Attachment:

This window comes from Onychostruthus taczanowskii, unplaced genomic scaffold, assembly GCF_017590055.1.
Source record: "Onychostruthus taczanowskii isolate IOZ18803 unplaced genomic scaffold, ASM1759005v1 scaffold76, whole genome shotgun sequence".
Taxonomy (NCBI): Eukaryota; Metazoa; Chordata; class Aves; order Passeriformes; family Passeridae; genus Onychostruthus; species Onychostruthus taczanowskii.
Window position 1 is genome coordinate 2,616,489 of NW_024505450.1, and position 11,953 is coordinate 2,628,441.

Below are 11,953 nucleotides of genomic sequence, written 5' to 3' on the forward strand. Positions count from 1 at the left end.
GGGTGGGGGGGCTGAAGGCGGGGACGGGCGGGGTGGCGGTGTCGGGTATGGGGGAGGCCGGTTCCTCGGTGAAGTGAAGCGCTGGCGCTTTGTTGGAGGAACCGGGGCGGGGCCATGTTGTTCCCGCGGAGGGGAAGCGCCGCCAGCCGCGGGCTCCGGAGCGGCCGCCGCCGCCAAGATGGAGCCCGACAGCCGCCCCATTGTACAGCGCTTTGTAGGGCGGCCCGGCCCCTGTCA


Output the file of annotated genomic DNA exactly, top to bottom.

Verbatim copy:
This window comes from Onychostruthus taczanowskii, unplaced genomic scaffold, assembly GCF_017590055.1.
Source record: "Onychostruthus taczanowskii isolate IOZ18803 unplaced genomic scaffold, ASM1759005v1 scaffold76, whole genome shotgun sequence".
Taxonomy (NCBI): Eukaryota; Metazoa; Chordata; class Aves; order Passeriformes; family Passeridae; genus Onychostruthus; species Onychostruthus taczanowskii.
Window position 1 is genome coordinate 2,616,489 of NW_024505450.1, and position 11,953 is coordinate 2,628,441.

Below are 11,953 nucleotides of genomic sequence, written 5' to 3' on the forward strand. Positions count from 1 at the left end.
GGGTGGGGGGGCTGAAGGCGGGGACGGGCGGGGTGGCGGTGTCGGGTATGGGGGAGGCCGGTTCCTCGGTGAAGTGAAGCGCTGGCGCTTTGTTGGAGGAACCGGGGCGGGGCCATGTTGTTCCCGCGGAGGGGAAGCGCCGCCAGCCGCGGGCTCCGGAGCGGCCGCCGCCGCCAAGATGGAGCCCGACAGCCGCCCCATTGTACAGCGCTTTGTAGGGCGGCCCGGCCCCTGTCA